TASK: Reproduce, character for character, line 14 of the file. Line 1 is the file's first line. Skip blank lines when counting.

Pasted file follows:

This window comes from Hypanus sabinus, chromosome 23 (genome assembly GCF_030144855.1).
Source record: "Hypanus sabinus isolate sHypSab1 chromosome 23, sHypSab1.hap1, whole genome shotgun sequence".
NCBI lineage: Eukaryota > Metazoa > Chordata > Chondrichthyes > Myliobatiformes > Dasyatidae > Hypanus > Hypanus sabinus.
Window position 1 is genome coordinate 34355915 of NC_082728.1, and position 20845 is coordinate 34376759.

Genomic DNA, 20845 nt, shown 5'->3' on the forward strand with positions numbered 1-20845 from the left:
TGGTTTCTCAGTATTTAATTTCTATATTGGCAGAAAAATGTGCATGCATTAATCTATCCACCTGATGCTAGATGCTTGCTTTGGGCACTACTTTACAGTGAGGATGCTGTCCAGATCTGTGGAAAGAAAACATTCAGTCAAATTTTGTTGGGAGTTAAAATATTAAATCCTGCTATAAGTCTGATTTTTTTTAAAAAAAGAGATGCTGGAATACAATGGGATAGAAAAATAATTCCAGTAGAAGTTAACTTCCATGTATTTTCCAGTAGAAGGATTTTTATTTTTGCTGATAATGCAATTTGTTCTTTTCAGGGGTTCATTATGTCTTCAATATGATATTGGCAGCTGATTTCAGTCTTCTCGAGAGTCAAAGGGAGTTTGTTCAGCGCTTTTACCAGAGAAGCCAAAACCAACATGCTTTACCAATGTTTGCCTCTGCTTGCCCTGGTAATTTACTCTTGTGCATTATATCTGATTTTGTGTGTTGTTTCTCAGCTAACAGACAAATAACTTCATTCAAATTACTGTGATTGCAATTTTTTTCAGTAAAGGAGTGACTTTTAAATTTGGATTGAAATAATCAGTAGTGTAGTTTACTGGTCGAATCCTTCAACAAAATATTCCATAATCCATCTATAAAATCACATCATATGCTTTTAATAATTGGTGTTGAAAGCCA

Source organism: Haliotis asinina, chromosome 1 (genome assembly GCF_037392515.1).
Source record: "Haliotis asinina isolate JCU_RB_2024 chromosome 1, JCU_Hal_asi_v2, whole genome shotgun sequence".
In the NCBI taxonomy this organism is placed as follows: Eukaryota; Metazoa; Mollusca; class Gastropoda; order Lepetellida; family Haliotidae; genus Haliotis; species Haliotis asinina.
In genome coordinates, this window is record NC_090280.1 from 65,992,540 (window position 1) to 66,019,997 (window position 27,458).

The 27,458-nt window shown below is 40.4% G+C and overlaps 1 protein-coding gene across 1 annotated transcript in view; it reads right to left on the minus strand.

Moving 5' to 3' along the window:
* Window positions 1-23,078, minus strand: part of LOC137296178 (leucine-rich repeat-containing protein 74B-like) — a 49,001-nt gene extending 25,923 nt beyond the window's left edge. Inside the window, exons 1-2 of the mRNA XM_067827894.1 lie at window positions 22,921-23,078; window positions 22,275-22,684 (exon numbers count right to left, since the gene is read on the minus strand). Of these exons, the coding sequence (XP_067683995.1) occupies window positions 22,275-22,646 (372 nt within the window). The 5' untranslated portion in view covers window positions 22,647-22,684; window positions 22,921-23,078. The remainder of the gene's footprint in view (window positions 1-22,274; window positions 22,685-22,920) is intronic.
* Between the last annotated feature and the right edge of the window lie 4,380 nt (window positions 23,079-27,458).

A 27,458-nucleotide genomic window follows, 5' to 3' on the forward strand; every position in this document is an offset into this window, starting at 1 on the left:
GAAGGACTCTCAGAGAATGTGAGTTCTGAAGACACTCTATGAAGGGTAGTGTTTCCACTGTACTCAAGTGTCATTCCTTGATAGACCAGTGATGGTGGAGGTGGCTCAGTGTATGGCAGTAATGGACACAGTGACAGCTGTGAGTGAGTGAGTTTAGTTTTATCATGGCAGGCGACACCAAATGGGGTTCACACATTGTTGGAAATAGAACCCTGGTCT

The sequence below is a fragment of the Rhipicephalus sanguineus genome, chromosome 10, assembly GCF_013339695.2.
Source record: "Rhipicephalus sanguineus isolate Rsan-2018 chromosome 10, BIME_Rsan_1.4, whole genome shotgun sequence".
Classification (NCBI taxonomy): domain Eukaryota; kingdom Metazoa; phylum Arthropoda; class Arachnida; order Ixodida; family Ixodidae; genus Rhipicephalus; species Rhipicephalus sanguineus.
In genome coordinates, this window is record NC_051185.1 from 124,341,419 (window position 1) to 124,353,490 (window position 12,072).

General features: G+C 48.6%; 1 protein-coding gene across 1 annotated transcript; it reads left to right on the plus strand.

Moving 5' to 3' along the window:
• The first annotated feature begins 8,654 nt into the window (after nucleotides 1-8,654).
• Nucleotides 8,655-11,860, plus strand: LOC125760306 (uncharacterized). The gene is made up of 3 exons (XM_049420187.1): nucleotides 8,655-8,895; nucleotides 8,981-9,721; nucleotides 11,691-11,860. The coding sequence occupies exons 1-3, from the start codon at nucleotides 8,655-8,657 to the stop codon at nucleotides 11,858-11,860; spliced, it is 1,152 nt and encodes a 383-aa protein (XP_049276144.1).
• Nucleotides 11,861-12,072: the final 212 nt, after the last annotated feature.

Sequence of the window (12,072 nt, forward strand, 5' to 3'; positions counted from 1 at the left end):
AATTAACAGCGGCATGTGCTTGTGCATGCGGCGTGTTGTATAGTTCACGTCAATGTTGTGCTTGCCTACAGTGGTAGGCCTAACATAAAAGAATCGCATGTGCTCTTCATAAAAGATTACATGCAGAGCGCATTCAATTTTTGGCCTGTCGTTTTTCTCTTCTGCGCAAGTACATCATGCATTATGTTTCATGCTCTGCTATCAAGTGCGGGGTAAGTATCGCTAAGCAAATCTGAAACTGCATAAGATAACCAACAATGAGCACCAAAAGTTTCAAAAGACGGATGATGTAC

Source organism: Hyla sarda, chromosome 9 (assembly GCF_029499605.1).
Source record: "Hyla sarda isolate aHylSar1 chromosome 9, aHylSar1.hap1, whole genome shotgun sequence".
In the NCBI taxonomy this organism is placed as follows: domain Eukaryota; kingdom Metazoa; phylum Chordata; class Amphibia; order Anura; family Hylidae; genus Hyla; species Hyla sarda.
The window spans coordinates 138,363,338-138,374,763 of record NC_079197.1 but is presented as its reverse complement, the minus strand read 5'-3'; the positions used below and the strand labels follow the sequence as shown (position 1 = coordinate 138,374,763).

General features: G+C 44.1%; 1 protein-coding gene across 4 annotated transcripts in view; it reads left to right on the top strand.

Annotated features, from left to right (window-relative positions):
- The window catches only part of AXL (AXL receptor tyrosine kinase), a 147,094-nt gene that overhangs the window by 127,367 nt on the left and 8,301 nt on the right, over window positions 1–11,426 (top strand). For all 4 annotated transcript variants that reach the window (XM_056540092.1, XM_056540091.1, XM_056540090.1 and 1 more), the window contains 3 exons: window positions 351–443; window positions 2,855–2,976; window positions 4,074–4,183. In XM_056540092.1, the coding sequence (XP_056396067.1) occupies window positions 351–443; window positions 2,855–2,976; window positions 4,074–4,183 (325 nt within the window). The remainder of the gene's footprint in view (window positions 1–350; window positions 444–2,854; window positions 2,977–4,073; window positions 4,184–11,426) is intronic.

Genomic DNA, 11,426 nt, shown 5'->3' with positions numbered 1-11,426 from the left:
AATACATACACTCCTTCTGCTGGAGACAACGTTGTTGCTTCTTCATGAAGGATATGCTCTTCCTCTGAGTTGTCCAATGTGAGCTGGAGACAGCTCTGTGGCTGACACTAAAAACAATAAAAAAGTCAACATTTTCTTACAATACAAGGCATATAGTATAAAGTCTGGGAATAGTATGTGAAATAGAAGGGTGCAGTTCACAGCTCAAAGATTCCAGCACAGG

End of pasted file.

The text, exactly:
* Between the last annotated feature and the right edge of the window lie 4,380 nt (window positions 23,079-27,458).